August 24, 1999
Marvin Center Ballroom
An hour into Activism Night at GW, Rachel Miller enters the ballroom, in search of two things – opportunities and stickers.
“We are in D.C., it’s the best place to get involved,” the freshman from Columbus, Ohio, says enthusiastically as she scopes out the auditorium. “You get to work with anybody you want.”
She grabs an “Elizabeth Dole 2000” sticker and is on her way.
“I worked with all kinds of groups and community services in high school,” Miller says. “If I can make a difference in Columbus, I can make a difference here.”
About 20 organizations set up tables Tuesday to garner student support for their causes. Several political campaigns attracted students, as did numerous community service organizations.
But Miller finishes her tour of the tables a little disappointed, having only received two stickers. She offsets that sadness with enthusiasm over a pile of information she collected. As she spreads the literature on a table, she explains her philosophy.
“I got just about everything from everybody,” Miller says. “I like to know what my options are.”
She then sorts through her paperwork, one by one listing the positive aspects of each table. She smiles at a full-color photo of the White House and starts talking fast and furiously about the AIDS Walk.
“We’ve already decided – I’m like organizing my floor to do the walk,” she explains.
She rapidly flips through the rest of her literature. She says the Anti-Racist Action information “sounds cool” and she will “without a doubt” volunteer at the Whitman-Walker AIDS Clinic.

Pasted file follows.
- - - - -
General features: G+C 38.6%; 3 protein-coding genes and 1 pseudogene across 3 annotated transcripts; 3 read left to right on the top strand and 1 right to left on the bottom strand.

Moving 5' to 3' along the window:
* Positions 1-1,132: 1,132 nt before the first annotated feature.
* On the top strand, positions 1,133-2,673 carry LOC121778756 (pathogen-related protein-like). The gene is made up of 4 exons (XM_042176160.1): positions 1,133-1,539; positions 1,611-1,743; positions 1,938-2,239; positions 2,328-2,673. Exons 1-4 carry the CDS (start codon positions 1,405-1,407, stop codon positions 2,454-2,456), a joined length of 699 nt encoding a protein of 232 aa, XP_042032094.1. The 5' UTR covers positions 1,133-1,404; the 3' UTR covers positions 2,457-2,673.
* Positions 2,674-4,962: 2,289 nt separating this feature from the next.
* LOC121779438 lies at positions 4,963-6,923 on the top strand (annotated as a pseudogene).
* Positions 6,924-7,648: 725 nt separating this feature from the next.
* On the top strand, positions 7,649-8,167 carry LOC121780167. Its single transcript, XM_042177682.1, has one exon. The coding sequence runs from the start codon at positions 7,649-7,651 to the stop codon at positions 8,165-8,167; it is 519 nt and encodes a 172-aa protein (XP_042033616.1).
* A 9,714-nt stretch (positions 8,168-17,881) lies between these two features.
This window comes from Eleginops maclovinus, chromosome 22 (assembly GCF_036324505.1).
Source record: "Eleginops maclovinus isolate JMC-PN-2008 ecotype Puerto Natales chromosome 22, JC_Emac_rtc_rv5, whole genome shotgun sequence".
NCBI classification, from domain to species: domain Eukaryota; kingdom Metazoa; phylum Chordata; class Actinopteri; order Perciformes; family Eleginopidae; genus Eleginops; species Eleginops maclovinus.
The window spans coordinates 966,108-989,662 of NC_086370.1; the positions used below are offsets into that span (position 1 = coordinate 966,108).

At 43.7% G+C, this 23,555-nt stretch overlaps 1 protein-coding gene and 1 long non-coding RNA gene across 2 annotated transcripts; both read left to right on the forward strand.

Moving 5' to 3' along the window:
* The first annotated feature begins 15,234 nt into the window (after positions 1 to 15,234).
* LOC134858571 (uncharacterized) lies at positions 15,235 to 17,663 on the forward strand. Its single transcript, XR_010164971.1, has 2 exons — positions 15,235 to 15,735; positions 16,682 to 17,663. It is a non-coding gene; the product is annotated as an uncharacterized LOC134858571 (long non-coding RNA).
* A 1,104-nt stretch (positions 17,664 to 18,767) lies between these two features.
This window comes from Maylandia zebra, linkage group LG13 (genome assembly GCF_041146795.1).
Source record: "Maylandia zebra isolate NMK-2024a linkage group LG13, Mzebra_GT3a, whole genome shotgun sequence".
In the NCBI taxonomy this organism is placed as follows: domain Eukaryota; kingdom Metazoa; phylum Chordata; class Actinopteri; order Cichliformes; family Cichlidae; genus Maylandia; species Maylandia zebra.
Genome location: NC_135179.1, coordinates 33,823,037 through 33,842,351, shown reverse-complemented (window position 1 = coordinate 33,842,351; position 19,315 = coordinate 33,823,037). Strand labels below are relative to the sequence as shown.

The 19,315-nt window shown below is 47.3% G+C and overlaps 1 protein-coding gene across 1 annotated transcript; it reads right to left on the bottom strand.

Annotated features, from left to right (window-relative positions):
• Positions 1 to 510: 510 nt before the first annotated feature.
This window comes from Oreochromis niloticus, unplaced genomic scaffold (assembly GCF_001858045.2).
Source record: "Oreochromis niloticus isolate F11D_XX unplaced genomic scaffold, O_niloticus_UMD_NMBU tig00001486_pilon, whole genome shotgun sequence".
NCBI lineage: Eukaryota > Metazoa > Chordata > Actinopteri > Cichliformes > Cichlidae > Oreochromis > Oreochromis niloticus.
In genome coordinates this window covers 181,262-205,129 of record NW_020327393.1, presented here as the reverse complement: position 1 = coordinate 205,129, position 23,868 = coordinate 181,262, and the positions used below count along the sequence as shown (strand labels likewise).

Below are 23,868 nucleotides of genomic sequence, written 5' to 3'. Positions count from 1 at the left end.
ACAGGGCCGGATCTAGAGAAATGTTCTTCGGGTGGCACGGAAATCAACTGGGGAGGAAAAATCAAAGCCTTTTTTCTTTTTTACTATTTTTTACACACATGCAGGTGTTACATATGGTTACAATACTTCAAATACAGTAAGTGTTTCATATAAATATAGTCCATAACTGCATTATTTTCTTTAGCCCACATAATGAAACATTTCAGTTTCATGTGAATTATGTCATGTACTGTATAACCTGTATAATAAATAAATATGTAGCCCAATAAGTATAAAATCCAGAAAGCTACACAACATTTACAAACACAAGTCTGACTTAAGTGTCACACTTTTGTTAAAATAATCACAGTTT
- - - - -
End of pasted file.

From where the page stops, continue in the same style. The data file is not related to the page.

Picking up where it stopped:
But when she gets to her political views, she confronts some criticism from a friend.
“I’m a little bit Gore, a little bit Quayle, a little bit GW,” she tells her friend. He stops her immediately.
“Wait a minute, how can you like both Gore and Quayle?” he questions.
“I’m keeping my options open,” Miller explains matter-of-factly.
Although she may be undecided, other freshmen know exactly what they want.
“I went straight for the Gore sign,” says Marla Hertzfeldt, a freshman from Hanover, Pa. “Before I came here, I was interested in getting into his campaign, and this allowed me to sign up.”
Ready to make her move to the District permanent, she says she will register to vote in D.C. later in the week.
“I came form a small town, and it was very sheltered,” she says. “I want to open my horizons and get the most I can from the nation’s capital.”
Standing beside her, David Fabian, a freshman from Milwaukee, nods in agreement.
“I was active at home, and one of the reasons I came to GW was to get involved in the happenings of the capital and politics, and also of the community.”
Both Fabian and Hertzfeldt say they are unsure how much time they will devote to volunteerism.
“I’m going to start out with just a couple of days a week and some days in the weekend and see how it feels,” Fabian says.
Ben Goldstein, an international affairs major from Westport, Conn., says he’s choosing between several different opportunities.
“It’s pretty ideal,” Goldstein says. “Vast resources are at your fingertips.”
Miller, reorganizing her vast quantity of paperwork together into one pile, says although she found a lot, she wished there was more.
“I wish there were more booths here,” she says. “I know there are more internships in this city.”
She says she particularly wishes other political parties were represented. But, Miller says she has no complaints about sacrificing an hour of her inaugural week at GW.
“You get cool stuff; you meet cool people, you help your country,” she said.